Sweating and swearing, wielding shovel and trowel, I remove what seems like tons of earth. So why is the rockery not several feet lower than the rest of the garden after all these years? And what is the point of it all when in a month's time the grass will have grown back just as luxuriantly? It is a bit like teaching parts of speech and imagery to third-year pupils: no matter how hard you try to implant the seed of knowledge, no matter how thick the compost with which you surround it, when you seek answers a few weeks later you are faced with the kind of anguished ignorance that Emlyn Hughes portrayed so well on A Question of Sport.
I consider these philosophical points as I toil away, dimly aware of neighbours watching from behind net curtains. I try to fantasise that these are the wives of the locality hoping to catch me ripping off my shirt and downing a bottle of fizz, as in the current television advert.
Even my well developed imagination balks at that one. In truth, they are waiting for what my son calls "Daddy's Bumble Bee Dance". While I pay lip-service to bees, as harmless and ecologically sound members of society, and even illustrate my beliefs with a few bars of Joni Mitchell's "Big Yellow Taxi", the reality is closer to Arthur Askey's "Buzz buzz buzz buzz buzzy bee".
A sudden encounter with a bee in the undergrowth of the rockery leads to me performing, in Clive James's memorable phrase, "like a man in the latter stages of the Hully Gully". I leap backwards, arms flailing, legs kicking, body twitching, while the unfortunate insect buzzes about in a state of panic. My son collapses in helpless mirth while, for all I know, the neighbours charge friends to come and view West Edinburgh's very own Riverdance.
Why is it that, from this spring high point, the state of the garden deteriorates as the summer draws on? My wife will tell you it's because I play cricket every Saturday instead of weeding and pruning. But I can't help but believe there's something more to it. It's that old spring fever, you see, coupled with a teacher's natural inclination to search for deeper explanations and wider ranging illustrations.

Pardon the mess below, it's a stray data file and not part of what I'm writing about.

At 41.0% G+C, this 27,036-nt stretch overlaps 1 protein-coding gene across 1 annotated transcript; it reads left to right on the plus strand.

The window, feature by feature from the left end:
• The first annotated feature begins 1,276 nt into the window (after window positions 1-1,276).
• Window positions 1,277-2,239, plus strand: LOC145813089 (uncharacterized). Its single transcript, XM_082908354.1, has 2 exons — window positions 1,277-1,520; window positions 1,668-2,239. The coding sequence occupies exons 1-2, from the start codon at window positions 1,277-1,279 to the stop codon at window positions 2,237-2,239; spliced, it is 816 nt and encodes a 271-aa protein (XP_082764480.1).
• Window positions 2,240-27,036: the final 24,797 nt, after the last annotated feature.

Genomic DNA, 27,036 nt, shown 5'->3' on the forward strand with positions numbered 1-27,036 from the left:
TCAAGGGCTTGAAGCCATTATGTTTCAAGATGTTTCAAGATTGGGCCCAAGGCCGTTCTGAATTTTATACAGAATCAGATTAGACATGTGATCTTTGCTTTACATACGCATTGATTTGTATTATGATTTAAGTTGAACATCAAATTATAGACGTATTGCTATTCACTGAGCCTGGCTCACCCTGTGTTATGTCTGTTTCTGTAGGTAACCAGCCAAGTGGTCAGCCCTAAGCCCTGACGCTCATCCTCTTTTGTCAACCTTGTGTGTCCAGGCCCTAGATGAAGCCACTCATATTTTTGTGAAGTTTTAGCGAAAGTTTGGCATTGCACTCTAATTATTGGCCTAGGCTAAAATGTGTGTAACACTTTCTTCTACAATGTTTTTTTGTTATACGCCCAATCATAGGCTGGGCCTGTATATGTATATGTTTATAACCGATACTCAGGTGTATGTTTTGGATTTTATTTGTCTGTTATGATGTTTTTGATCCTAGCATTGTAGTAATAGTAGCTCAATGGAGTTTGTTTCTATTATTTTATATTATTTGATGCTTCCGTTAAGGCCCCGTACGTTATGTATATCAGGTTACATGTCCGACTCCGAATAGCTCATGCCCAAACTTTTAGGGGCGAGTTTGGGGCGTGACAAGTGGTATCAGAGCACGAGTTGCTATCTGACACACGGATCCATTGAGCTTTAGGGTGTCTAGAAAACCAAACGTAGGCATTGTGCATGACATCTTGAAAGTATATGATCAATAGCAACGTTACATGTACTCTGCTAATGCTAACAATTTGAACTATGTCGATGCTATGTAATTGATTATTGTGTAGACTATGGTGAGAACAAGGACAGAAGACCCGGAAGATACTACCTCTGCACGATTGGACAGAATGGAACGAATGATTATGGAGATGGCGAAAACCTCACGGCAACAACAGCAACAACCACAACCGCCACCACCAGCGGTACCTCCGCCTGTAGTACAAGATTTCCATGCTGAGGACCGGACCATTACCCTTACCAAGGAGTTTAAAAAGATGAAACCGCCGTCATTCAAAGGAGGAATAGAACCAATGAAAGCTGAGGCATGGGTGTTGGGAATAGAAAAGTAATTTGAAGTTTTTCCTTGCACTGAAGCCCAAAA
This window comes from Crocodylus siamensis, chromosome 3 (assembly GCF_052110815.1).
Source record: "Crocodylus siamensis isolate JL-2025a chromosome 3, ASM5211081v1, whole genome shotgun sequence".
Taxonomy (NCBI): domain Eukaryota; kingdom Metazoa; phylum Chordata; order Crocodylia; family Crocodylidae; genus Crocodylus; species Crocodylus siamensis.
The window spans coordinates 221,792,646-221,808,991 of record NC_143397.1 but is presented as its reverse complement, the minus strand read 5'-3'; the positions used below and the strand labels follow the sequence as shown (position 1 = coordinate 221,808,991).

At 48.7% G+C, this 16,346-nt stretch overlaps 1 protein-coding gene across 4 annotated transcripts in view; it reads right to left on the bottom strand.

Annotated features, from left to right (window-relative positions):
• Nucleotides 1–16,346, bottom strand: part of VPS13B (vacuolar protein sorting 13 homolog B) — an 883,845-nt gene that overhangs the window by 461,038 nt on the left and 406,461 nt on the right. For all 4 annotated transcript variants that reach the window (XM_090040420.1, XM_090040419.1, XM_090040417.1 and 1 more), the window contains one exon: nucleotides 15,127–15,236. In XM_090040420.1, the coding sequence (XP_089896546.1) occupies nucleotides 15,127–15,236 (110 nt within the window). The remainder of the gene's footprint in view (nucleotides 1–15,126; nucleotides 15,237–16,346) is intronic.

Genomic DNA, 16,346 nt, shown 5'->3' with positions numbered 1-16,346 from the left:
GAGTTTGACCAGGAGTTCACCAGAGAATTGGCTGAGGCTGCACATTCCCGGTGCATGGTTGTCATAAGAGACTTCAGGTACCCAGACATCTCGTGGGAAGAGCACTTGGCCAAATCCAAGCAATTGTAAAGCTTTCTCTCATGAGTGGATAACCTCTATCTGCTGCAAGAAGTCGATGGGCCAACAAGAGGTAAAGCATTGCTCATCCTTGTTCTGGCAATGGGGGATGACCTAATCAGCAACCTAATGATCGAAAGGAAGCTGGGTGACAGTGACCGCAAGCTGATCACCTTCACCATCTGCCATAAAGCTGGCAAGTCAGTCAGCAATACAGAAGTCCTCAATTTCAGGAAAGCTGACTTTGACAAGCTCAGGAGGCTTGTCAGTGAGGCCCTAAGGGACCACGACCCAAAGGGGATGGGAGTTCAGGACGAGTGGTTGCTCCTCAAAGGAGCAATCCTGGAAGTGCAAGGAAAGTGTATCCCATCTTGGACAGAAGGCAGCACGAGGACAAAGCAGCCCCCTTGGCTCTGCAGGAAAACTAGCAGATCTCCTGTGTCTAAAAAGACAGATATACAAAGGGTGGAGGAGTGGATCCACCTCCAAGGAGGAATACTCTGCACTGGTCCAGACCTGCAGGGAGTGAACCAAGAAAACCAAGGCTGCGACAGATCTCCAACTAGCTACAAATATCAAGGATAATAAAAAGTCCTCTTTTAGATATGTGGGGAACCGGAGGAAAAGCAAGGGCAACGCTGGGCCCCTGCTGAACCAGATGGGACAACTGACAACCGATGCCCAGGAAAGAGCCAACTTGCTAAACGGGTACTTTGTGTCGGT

My worry is that this madness, like the grass in the rockery, is spreading. Last Saturday, I was about to bite into an Eccles cake. "Daddy, why's that called an Eccles cake?" my son asked. A simple explanation? Not from this teacher, not in the throes of the equinox.
When my wife found us, I had been through the geography bit, explaining Eccles as a suburb of Manchester, had gone multimedia by playing the Hollies song about Jennifer Eccles on the CD player, and was casting about for ways of introducing Eric Cantona's seagulls of philosophy, Lancashire's chances of cricketing success and the fact that Manchester possesses the world's first railway station.
Her long suffering look said it all. For all my efforts at enlightenment, I had missed the most obvious definition: the Eccles I was closest to was the star of the Goon Show. That's all folks!